Opponents of the massive Long Bar Pointe development along the shores of Sarasota Bay should be rejoicing over the latest news about the project. The Manatee County Planning Commission is recommending most of the proposal be excluded from the boundaries of the new "Urban Service Area."
That means the project wouldn't qualify for exemptions from higher-level planning reviews and approvals -- should the county commission agree with the proposed amendment to Manatee's Comprehensive Plan. Since Long Bar Pointe's vacant land sits outside the urban setting that the service area is intended to benefit, that's makes perfect sense.
The Planning Commission proposal omits low-lying lands in costal evacuation zones, eliminating 3,662 acres from the original 24,406-acre Urban Service Area.
As designed, the service area reduces the development approval process in order to encourage in-fill projects in the unincorporated portion of the county south of the Manatee River and west of U.S. 301. The idea is to take advantage of existing infrastructure, a welcome goal for a part of the county in need of economic development.
Long Bar Pointe is not situated in an urban setting -- far from it.
Various agencies both state and local are still examining the mixed-use development proposal, and a site plan has yet to be submitted. The county's approval process is far from over.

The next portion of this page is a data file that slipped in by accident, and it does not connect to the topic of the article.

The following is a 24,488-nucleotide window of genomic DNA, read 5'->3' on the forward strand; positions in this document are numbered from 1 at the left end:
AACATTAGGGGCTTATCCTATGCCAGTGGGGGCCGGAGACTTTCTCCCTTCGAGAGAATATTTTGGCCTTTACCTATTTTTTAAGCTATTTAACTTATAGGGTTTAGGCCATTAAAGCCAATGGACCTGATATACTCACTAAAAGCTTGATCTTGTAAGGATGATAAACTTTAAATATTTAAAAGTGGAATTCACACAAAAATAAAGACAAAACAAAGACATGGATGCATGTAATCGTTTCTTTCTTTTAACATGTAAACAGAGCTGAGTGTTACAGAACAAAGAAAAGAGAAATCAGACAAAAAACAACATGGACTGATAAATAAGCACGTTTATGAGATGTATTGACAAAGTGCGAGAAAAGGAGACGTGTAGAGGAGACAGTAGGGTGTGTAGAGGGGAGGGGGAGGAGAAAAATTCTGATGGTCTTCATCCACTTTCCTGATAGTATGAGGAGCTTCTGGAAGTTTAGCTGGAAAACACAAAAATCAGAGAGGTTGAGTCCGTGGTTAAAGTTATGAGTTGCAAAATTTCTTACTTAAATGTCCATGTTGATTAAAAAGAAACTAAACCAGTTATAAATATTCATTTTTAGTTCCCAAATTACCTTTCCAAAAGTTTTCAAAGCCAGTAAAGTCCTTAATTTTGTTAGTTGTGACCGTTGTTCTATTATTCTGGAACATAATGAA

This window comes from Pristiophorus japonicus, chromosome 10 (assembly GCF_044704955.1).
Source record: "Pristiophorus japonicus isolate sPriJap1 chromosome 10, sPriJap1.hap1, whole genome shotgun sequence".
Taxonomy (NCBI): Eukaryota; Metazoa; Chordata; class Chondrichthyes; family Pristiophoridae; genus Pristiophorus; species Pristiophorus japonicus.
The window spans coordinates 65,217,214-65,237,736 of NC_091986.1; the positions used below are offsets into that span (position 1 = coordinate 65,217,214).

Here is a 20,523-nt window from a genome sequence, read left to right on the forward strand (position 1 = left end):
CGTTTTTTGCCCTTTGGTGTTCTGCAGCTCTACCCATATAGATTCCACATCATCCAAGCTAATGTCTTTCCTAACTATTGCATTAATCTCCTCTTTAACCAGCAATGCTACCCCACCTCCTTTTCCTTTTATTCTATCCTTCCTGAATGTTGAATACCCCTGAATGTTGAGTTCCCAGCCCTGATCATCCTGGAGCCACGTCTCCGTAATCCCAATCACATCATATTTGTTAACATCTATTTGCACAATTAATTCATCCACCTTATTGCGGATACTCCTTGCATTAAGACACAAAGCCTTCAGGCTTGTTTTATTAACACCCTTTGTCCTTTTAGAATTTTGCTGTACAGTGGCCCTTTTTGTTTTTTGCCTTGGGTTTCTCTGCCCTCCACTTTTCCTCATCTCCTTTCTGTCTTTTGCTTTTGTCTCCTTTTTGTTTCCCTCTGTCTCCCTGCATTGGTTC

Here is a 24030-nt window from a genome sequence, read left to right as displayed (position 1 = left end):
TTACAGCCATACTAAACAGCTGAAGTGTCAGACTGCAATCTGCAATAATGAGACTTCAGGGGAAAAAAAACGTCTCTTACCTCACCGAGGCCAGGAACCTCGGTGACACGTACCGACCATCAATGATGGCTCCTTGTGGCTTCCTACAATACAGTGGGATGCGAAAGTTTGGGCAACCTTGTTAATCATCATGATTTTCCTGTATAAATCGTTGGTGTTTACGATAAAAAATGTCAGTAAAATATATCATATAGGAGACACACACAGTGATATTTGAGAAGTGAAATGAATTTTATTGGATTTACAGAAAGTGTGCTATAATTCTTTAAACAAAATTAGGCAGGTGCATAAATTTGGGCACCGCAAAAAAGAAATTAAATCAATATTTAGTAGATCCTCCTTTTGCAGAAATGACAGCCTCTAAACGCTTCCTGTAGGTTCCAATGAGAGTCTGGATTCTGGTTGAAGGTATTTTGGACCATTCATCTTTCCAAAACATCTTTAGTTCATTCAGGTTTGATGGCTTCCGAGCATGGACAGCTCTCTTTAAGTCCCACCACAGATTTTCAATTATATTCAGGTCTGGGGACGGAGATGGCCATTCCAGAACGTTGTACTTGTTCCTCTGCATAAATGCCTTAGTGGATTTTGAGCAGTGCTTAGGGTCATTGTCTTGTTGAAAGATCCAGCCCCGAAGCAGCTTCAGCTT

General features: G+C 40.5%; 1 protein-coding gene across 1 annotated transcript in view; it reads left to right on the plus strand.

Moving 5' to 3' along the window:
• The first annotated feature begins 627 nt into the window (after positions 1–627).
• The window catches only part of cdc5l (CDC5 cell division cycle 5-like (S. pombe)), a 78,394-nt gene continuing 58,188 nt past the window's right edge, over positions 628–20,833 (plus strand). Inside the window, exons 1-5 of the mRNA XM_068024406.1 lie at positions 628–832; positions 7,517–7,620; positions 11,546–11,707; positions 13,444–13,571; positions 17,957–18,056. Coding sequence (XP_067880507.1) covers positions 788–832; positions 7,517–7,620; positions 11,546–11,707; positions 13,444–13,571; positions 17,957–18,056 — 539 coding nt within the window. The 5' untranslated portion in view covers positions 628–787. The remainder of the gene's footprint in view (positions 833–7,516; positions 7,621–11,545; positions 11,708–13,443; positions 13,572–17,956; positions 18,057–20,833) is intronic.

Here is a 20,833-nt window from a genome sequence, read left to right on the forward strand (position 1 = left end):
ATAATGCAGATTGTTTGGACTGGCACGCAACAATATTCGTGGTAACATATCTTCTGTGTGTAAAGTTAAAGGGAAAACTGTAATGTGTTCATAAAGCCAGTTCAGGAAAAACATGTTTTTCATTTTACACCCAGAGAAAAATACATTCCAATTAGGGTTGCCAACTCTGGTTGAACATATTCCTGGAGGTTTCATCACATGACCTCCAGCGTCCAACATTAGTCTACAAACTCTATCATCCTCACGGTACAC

Considering more than 1,000 people expressed opposition to the project at a county commission hearing over the summer, we expect the fierce fight to continue.
At that meeting, commissioners voted unanimously to reject the developers' proposed countywide text amendment but approved a map amendment on a tight 4-3 vote. That approval only came after developers Carlos Beruff and Larry Lieberman eliminated the boat basin, bay dredging and mangrove removal from the original plan, a wise move considering their entire project appeared doomed otherwise.
The map amendment changes the zoning from residential-9 to mixed use, thus allowing a luxury hotel and conference center as well as commercial and residential development. Mixed-use projects are a welcome growing trend across the country as more and more people seek places where they can live, work and play with little transportation concerns.
A new issue
But we wonder if Long Bar Pointe, being in an evacuation zone and vulnerable to tropical storm and hurricane storm surge and flooding, will be a viable project with the pending large flood insurance rate increases.
Under the Biggert-Waters Flood Insurance Reform and Modernization Act of 2012, the National Flood Insurance Program is poised to unleash its own surge, and coastal property owners will be hit hard with higher premiums. Unless Congress relents, stalls the rate hikes and allows premiums to rise more slowly, the impact could chase island and coastal homeowners away -- even into default on mortgages nobody wants to purchase in light of unaffordable insurance.
The Biggert-Waters Act could fundamentally change the landscape, turning coastal neighborhoods into enclaves for the wealthy only. But that's another issue.
Meanwhile, Long Bar Pointe proceeds. We endorse the Planning Commission's recommendation on changes to the Urban Service Area and urge county commissioners to adopt the proposal at its Nov. 7 meeting. While the project holds great economic potential for the county, it deserves scrutiny, not fast-track approval.